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Charles City peer mentors help to feed hungry classmates

Charles City peer mentors help to feed hungry classmates
Charles City freshman Justyn Gilson-Kranzke, junior Adison Olson, junior Katie Mahler, senior Mindi Neve and senior Katie Garcia, all Project RISE student mentors, pose near a food pantry donation bin at the front entrance of Charles City High School. (Press photo James Grob.)
By James Grob,

According to the most recent statistics compiled by the U.S. Department of Agriculture, more than 37 million people in the United States live in food-insecure households — more than 6 million of them children.

In the state of Iowa, one in seven children struggles with hunger — that’s a total of more than 111,000 hungry children.

“With all the students in this community from low-income families, it’s important that they know they have this support from the school, and their fellow students,” said Charles City High School senior Katie Garcia. “We’re hoping the community stays strong with us.”

Garcia and about 60 other students involved with Charles City’s Project RISE peer-mentoring program are doing what they can to try to make sure none of their classmates go home hungry.

With help from community donations, the students have organized and are maintaining the Charles City Community School District Student Food Pantry.

“It’s a new operation that we’re in much need of in our community and in our school,” Garcia said. “With those food donations, we let our students know that if you have a need, let us know, and we’ll get it for you.”

A food-insecure household is defined as a households where, at times, the individuals were uncertain of having, or unable to acquire, enough food to meet the needs of all their members because they had insufficient money or other resources for food.

More than 11 percent of households nationwide fit that description.

At the pantry, food-insecure students can anonymously come and take as much as they need, when they need it. The pantry has a strict “no questions asked” policy.

“Some of our mentors were telling us there were kids who were going to bed hungry,” said senior Mindi Neve. “We keep it open at all times, all day every day.”

Junior Adison Olson said the Charles City Project RISE mentors learned that there were other schools that had adopted similar programs, and so they investigated.

“Grundy Center did this, and we had a few people go and see what it was all about,” Olson said. “They said that it’s been really good for them, so we thought that we’d bring it to Charles City since it had such a good impact there.”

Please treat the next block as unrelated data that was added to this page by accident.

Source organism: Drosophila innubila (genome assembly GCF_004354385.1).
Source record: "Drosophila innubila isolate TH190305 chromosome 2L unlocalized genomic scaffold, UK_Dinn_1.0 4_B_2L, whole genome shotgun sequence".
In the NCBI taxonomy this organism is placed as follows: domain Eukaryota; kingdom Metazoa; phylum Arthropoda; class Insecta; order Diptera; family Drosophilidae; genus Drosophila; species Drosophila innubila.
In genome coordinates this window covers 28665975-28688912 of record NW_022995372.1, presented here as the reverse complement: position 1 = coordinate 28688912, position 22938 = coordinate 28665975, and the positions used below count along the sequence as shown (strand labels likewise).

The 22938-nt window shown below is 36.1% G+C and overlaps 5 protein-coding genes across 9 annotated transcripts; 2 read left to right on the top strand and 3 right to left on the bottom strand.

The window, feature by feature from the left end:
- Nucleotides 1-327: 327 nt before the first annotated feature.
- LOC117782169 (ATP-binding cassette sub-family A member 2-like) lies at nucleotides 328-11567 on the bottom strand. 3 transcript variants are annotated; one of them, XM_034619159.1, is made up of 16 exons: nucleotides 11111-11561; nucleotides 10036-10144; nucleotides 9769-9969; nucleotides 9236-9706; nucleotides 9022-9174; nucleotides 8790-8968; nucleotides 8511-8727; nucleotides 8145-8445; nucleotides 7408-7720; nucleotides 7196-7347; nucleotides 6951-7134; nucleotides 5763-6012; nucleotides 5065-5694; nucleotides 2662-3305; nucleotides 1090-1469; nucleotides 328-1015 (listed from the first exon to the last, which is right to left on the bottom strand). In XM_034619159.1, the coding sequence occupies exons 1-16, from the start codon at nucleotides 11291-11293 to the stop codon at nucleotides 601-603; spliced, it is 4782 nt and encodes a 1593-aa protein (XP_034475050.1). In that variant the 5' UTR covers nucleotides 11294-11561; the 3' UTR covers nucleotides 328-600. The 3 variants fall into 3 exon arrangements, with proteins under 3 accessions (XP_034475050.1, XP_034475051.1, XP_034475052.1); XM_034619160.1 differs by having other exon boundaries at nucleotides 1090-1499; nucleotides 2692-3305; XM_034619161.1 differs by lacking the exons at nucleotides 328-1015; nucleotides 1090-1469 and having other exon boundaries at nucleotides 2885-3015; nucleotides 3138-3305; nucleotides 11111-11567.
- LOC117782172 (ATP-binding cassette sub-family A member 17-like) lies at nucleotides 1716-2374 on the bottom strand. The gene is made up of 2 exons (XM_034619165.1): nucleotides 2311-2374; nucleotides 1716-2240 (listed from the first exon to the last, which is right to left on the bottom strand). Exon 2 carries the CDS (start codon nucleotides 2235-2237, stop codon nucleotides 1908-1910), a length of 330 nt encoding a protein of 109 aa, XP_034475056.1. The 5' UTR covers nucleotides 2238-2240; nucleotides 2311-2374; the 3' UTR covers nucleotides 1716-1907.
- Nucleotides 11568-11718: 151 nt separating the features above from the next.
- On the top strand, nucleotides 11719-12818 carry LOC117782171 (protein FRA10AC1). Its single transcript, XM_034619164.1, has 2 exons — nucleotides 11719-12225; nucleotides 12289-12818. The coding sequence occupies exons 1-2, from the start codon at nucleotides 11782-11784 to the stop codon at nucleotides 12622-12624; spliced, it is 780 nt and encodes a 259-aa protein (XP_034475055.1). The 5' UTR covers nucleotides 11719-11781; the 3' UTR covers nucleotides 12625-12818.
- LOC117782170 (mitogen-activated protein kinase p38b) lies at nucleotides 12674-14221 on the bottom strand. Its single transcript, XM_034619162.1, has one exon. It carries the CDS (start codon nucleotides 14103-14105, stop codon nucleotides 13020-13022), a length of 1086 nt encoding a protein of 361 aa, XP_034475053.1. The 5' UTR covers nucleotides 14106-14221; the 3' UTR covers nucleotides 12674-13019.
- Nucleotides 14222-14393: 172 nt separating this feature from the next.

The pantry is a fairly new expansion of what is known as “Karleen’s Closet.” The closet is filled with donated items for kids who, for whatever reason, don’t have them. Things such as clothing, shoes, sporting supplies and toiletry and hygienic items are accepted and stored there.

The idea grew out of Charles City’s peer mentoring program, Project RISE, which is a student-led, peer-to-peer program where high school kids volunteer their time to help middle school kids.

Project “RISE” stands for “Respect, Integrity, Success, and Empowerment.”

Dan Caffrey, Charles City High School at-risk coordinator and dropout prevention specialist, is the faculty leader of Project RISE, although the students run the program.

What started off as a small collection of things like clothing and shoes eventually evolved to include personal items and much more. Now, it has expanded to food.

“It’s open all the time, so if kids want to come after school to get the food, they can come after school,” Olson said.

The pantry is fueled by donations from the community, from staff, students and different families all around town.

Food items that can be donated include breakfast items such as Granola bars, cereal, Pop Tarts, instant oatmeal and pancake mix and syrup. Meals can include packages of spaghetti noodles and sauce, bread, Ramen Noodles, Easy Mac, macaroni and cheese, peanut butter, soup, SpaghettiOs, canned ravioli, canned tuna, canned chicken, canned fruit and vegetables, Spam, Hamburger Helper, Tuna Helper and Manwich.

Snack items that can be donated include cheese and crackers and applesauce. Packaged items such as small laundry detergents, shampoo, body wash, deodorant, and toothbrushes and toothpaste are also sought.

“We’re kind of getting crammed with food and clothing and hygiene products in our closet,” Garcia said. “It’s pretty overwhelming, but we’re going the best we can.”

The Project RISE students are building cabinets to better utilize their limited space, and recently a deep-freezer was donated.

Those who would like to donate to the Charles City Student Food Pantry can do so at locations at the middle school and high school offices, the office at Washington Elementary School, the office at Immaculate Conception school, Hy-Vee, the YMCA, Fidelity Bank and SNAP Fitness.

There will also be donation bins and drop boxes at most upcoming home basketball games, concerts, and other CCSD sports and fine arts events.

One such event will be Charles City’s Orange and Black Blowout basketball game on Nov. 22. It will be “fill the truck night” at the game, so fans can support the program while they support the Comet basketball teams.

“People can just bring food in when they come and we’ll have a truck outside they can help us fill up,” Neve said.